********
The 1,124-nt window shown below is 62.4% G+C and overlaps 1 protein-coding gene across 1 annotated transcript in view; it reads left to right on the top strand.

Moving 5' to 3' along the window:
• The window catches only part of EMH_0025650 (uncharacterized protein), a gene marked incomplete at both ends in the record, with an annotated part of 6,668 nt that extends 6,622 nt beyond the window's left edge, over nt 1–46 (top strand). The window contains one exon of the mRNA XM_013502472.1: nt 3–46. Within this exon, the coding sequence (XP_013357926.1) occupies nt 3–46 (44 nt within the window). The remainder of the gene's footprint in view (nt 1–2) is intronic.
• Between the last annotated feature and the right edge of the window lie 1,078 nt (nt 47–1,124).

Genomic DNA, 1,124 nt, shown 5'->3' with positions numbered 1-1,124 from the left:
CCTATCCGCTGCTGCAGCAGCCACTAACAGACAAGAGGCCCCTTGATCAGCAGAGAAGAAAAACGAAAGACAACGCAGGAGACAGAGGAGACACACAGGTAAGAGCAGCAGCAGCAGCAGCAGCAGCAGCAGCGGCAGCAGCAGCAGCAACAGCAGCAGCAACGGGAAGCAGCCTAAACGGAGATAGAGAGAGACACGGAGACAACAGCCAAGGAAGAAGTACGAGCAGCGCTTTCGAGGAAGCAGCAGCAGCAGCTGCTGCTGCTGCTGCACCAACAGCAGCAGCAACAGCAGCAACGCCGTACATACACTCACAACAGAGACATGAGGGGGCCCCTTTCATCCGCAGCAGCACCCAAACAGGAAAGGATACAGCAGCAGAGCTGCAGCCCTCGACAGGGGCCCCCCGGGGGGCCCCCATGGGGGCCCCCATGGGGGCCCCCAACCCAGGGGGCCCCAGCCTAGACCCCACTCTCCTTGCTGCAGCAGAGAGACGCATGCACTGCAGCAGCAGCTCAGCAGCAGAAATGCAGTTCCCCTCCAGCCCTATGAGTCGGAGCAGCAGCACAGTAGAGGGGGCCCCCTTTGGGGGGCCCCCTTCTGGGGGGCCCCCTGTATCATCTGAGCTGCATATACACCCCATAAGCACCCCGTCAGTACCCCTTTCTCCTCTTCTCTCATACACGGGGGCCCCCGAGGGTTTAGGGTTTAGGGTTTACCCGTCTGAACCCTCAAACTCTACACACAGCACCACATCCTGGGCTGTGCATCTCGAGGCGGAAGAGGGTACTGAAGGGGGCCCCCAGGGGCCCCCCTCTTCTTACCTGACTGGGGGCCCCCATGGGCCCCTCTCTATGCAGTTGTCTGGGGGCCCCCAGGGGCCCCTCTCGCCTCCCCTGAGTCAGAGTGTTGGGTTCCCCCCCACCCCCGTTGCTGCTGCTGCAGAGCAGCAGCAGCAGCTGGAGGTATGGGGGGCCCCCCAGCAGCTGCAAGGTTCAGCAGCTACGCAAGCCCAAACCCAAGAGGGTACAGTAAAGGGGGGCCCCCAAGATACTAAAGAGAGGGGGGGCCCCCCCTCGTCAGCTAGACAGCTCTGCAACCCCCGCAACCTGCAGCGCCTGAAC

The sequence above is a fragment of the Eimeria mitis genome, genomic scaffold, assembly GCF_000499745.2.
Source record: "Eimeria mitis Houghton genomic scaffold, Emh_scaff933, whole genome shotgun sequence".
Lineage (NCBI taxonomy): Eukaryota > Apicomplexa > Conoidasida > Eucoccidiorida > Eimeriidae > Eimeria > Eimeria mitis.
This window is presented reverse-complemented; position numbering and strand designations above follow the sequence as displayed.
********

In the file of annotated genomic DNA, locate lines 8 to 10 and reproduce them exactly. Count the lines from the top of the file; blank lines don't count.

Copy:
Source record: "Eimeria mitis Houghton genomic scaffold, Emh_scaff933, whole genome shotgun sequence".
Lineage (NCBI taxonomy): Eukaryota > Apicomplexa > Conoidasida > Eucoccidiorida > Eimeriidae > Eimeria > Eimeria mitis.
This window is presented reverse-complemented; position numbering and strand designations above follow the sequence as displayed.